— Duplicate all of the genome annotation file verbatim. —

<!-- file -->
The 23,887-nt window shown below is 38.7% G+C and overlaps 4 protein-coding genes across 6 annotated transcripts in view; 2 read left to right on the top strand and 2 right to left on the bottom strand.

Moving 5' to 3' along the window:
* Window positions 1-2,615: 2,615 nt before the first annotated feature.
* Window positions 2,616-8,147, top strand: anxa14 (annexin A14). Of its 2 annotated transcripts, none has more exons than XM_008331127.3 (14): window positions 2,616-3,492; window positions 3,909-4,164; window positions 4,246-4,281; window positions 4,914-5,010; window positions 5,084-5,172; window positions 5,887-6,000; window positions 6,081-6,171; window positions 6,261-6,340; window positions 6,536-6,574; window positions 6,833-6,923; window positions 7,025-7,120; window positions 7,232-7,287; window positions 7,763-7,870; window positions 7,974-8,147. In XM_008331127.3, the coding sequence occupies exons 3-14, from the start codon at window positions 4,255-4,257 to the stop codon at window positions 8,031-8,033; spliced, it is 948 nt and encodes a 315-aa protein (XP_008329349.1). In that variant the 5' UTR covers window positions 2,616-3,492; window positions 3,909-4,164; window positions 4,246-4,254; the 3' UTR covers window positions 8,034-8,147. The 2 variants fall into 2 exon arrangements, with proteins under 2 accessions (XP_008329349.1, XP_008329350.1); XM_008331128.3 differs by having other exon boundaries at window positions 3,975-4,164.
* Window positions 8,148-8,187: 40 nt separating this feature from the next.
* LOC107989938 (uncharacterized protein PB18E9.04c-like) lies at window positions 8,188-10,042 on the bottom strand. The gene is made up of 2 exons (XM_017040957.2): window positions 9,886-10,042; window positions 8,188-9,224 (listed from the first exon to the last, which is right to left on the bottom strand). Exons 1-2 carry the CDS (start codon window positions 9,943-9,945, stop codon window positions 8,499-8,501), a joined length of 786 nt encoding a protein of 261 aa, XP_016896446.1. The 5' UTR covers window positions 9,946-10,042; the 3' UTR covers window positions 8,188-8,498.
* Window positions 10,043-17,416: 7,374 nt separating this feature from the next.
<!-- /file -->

The 23,887-nt window shown below is 38.7% G+C and overlaps 4 protein-coding genes across 6 annotated transcripts in view; 2 read left to right on the top strand and 2 right to left on the bottom strand.

Moving 5' to 3' along the window:
* Window positions 1-2,615: 2,615 nt before the first annotated feature.
* Window positions 2,616-8,147, top strand: anxa14 (annexin A14). Of its 2 annotated transcripts, none has more exons than XM_008331127.3 (14): window positions 2,616-3,492; window positions 3,909-4,164; window positions 4,246-4,281; window positions 4,914-5,010; window positions 5,084-5,172; window positions 5,887-6,000; window positions 6,081-6,171; window positions 6,261-6,340; window positions 6,536-6,574; window positions 6,833-6,923; window positions 7,025-7,120; window positions 7,232-7,287; window positions 7,763-7,870; window positions 7,974-8,147. In XM_008331127.3, the coding sequence occupies exons 3-14, from the start codon at window positions 4,255-4,257 to the stop codon at window positions 8,031-8,033; spliced, it is 948 nt and encodes a 315-aa protein (XP_008329349.1). In that variant the 5' UTR covers window positions 2,616-3,492; window positions 3,909-4,164; window positions 4,246-4,254; the 3' UTR covers window positions 8,034-8,147. The 2 variants fall into 2 exon arrangements, with proteins under 2 accessions (XP_008329349.1, XP_008329350.1); XM_008331128.3 differs by having other exon boundaries at window positions 3,975-4,164.
* Window positions 8,148-8,187: 40 nt separating this feature from the next.
* LOC107989938 (uncharacterized protein PB18E9.04c-like) lies at window positions 8,188-10,042 on the bottom strand. The gene is made up of 2 exons (XM_017040957.2): window positions 9,886-10,042; window positions 8,188-9,224 (listed from the first exon to the last, which is right to left on the bottom strand). Exons 1-2 carry the CDS (start codon window positions 9,943-9,945, stop codon window positions 8,499-8,501), a joined length of 786 nt encoding a protein of 261 aa, XP_016896446.1. The 5' UTR covers window positions 9,946-10,042; the 3' UTR covers window positions 8,188-8,498.
* Window positions 10,043-17,416: 7,374 nt separating this feature from the next.